IMA Fungus 12(1) ( 2021)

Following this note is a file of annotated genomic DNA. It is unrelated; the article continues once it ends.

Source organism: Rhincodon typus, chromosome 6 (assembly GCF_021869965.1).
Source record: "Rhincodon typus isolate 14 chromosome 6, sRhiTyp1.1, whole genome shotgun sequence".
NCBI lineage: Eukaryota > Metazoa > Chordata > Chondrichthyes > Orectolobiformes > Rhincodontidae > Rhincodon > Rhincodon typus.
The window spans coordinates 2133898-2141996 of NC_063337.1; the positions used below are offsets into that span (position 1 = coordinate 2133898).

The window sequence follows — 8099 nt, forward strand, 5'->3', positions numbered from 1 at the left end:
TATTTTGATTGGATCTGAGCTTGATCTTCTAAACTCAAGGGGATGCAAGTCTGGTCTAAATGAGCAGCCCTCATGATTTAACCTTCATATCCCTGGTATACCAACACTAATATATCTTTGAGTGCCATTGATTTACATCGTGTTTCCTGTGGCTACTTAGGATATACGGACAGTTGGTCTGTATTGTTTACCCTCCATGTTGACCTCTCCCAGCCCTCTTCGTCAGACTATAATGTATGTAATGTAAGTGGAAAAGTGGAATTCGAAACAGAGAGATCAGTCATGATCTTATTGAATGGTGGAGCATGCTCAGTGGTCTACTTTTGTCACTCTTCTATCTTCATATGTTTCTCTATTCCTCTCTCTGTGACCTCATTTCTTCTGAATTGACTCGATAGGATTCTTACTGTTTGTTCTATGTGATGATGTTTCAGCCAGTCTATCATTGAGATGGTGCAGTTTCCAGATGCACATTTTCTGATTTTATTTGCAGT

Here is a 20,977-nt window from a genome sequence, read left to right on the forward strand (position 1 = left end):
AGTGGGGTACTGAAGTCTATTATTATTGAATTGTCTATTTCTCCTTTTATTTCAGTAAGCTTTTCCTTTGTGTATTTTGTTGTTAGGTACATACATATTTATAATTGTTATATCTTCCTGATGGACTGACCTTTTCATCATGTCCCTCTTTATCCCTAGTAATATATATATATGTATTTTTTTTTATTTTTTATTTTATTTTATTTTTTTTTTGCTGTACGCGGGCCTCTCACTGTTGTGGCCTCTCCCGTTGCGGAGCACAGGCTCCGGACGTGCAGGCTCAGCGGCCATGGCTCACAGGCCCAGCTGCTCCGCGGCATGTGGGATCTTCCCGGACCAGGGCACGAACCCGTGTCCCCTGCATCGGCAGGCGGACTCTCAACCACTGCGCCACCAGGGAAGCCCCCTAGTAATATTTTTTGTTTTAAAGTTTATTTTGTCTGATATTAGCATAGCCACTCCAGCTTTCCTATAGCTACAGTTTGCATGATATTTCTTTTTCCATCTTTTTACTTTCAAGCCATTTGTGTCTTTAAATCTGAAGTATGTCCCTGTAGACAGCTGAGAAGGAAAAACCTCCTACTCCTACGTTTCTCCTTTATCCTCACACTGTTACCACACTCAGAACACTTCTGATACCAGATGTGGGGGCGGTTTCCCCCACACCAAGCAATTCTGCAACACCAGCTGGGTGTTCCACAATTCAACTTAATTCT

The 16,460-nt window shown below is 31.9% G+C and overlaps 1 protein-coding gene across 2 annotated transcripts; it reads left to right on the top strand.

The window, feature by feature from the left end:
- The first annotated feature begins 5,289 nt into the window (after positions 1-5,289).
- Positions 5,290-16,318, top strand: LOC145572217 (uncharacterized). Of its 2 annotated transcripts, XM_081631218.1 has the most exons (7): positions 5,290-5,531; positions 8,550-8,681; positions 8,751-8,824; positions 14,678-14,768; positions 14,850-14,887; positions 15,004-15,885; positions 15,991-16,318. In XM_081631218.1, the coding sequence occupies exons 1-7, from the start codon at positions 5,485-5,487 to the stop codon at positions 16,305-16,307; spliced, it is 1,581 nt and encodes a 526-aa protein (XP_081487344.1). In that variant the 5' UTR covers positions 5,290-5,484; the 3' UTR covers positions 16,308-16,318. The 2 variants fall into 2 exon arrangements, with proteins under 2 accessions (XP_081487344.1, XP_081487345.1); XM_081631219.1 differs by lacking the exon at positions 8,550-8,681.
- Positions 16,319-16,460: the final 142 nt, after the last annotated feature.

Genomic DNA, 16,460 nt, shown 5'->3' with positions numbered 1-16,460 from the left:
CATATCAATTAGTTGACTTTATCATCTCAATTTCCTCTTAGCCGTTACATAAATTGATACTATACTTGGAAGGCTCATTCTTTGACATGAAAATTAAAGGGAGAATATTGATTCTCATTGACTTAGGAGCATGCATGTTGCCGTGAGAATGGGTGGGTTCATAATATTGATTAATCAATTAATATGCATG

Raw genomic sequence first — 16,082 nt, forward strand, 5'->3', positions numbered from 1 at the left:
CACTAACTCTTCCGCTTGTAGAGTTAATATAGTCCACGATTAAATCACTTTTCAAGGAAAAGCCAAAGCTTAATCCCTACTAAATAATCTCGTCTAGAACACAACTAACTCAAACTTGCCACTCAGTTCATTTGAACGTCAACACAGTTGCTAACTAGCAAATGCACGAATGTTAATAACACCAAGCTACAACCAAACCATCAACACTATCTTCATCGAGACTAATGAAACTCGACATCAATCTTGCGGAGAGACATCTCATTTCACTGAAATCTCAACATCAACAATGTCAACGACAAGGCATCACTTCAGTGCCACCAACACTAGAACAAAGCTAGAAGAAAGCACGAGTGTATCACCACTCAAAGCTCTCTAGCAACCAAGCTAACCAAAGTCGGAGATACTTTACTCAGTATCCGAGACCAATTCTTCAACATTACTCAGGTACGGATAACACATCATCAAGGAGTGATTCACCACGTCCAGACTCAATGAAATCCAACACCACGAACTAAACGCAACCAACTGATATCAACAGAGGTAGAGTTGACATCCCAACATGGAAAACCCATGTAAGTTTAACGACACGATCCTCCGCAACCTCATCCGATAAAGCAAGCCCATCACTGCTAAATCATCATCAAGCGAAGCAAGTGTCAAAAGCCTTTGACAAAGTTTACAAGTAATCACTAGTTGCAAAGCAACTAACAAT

Marine fungi remain poorly covered in global genome sequencing campaigns; the 1000 fungal genomes (1KFG) project attempts to shed light on the diversity, ecology and potential industrial use of overlooked and poorly resolved fungal taxa. This study characterizes the genomes of three marine fungi: Emericellopsis sp. TS7, wood-associated Amylocarpus encephaloides and algae-associated Calycina marina. These species were genome sequenced to study their genomic features, biosynthetic potential and phylogenetic placement using multilocus data. Amylocarpus encephaloides and C. marina were placed in the Helotiaceae and Pezizellaceae (Helotiales), respectively, based on a 15-gene phylogenetic analysis. These two genomes had fewer biosynthetic gene clusters (BGCs) and carbohydrate active enzymes (CAZymes) than Emericellopsis sp. TS7 isolate. Emericellopsis sp. TS7 (Hypocreales, Ascomycota) was isolated from the sponge Stelletta normani. A six-gene phylogenetic analysis placed the isolate in the marine Emericellopsis clade and morphological examination confirmed that the isolate represents a new species, which is described here as E. atlantica. Analysis of its CAZyme repertoire and a culturing experiment on three marine and one terrestrial substrates indicated that E. atlantica is a psychrotrophic generalist fungus that is able to degrade several types of marine biomass. FungiSMASH analysis revealed the presence of 35 BGCs including, eight non-ribosomal peptide synthases (NRPSs), six NRPS-like, six polyketide synthases, nine terpenes and six hybrid, mixed or other clusters. Of these BGCs, only five were homologous with characterized BGCs. The presence of unknown BGCs sets and large CAZyme repertoire set stage for further investigations of E. atlantica. The Pezizellaceae genome and the genome of the monotypic Amylocarpus genus represent the first published genomes of filamentous fungi that are restricted in their occurrence to the marine habitat and form thus a valuable resource for the community that can be used in studying ecological adaptions of fungi using comparative genomics.